(HealthDay News) — A low risk of serotonin syndrome is seen in association with concomitant use of triptans and selective serotonin reuptake inhibitor (SSRI) or selective norepinephrine reuptake inhibitor (SNRI) antidepressants, according to a study published online Feb. 26 in JAMA Neurology.

Noting that in 2006, the U.S. Food and Drug Administration issued an advisory warning on the risk of serotonin syndrome with concomitant use of triptans and SSRI or SNRI antidepressants, Yulia Orlova, M.D., Ph.D., from Brigham and Women’s Hospital in Boston, and colleagues used electronic health record data to examine the risk of serotonin syndrome. They identified 47,968 unique patients who were prescribed triptans from Jan. 1, 2001, through Dec. 31, 2014.

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The researchers found that 19,017 patients were co-prescribed triptans and antidepressants during the study, with 30,928 person-years of exposure. In 17 patients, serotonin syndrome was suspected; only two patients were classified as having definite serotonin syndrome (incidence rate, 0.6 cases per 10,000 person-years of exposure). Possible serotonin syndrome was identified in five patients (incidence rate for these five cases plus the two definite cases: 2.3 cases per 10,000 person-years of exposure). During the study, the proportion of patients with triptan prescriptions who were co-prescribed an SSRI or SNRI antidepressant was relatively stable (21 to 29 percent).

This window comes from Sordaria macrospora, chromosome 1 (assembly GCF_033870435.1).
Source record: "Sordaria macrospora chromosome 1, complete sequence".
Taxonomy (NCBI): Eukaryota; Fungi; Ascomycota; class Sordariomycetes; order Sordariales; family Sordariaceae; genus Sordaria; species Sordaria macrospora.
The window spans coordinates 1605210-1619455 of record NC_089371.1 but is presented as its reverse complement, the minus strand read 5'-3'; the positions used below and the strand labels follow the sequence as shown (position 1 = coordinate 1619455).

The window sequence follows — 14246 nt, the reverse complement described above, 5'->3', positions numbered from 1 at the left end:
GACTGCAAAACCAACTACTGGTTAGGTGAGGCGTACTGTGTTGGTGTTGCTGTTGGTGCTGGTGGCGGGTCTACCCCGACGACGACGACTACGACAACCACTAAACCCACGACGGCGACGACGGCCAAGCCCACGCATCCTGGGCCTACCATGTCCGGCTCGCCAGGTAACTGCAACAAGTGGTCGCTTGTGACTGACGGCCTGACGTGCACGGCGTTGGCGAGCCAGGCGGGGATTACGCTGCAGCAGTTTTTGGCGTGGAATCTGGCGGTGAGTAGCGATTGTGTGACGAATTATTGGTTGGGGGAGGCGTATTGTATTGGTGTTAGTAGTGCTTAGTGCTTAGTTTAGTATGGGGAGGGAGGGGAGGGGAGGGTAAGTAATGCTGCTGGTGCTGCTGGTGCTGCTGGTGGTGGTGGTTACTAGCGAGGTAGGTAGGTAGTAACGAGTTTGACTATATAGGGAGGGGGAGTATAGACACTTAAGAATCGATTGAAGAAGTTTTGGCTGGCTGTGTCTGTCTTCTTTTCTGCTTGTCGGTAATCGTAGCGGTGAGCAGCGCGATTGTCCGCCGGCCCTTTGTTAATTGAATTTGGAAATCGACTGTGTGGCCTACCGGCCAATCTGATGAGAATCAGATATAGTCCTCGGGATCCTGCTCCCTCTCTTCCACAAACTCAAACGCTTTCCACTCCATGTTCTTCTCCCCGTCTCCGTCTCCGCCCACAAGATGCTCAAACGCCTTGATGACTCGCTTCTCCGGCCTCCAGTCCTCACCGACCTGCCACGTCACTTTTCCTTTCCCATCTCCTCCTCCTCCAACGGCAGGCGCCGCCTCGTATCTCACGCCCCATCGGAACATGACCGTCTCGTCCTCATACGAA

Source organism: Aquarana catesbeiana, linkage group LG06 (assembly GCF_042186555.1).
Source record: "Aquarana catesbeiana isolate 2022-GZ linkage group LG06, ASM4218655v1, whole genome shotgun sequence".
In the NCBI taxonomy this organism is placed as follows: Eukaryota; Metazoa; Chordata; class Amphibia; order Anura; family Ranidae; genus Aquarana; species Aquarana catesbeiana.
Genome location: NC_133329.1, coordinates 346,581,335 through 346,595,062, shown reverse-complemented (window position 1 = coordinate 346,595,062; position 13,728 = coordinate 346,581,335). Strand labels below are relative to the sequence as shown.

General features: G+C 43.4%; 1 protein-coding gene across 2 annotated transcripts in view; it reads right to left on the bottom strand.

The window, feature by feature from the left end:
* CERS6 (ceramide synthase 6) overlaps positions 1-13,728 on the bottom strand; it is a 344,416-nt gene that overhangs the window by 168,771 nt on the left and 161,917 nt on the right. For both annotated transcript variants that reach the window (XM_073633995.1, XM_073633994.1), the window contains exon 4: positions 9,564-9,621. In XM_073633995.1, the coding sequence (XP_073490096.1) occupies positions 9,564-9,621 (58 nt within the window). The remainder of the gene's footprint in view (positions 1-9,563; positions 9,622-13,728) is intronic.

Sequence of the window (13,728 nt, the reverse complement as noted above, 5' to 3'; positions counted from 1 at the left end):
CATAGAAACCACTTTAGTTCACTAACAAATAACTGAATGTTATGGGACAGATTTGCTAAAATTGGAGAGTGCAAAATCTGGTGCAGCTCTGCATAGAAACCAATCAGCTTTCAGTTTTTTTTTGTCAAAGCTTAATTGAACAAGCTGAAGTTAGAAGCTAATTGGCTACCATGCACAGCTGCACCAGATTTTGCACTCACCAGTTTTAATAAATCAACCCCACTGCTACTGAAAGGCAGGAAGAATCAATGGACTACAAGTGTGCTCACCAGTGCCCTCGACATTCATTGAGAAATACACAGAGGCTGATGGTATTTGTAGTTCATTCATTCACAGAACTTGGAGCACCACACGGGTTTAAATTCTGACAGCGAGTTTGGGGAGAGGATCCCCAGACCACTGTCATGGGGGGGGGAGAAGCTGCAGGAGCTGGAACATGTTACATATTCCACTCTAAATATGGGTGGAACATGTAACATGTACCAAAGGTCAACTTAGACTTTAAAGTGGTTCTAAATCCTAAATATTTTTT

“Our results cast doubt on the validity of the FDA advisory and suggest that it should be reconsidered,” the authors write.

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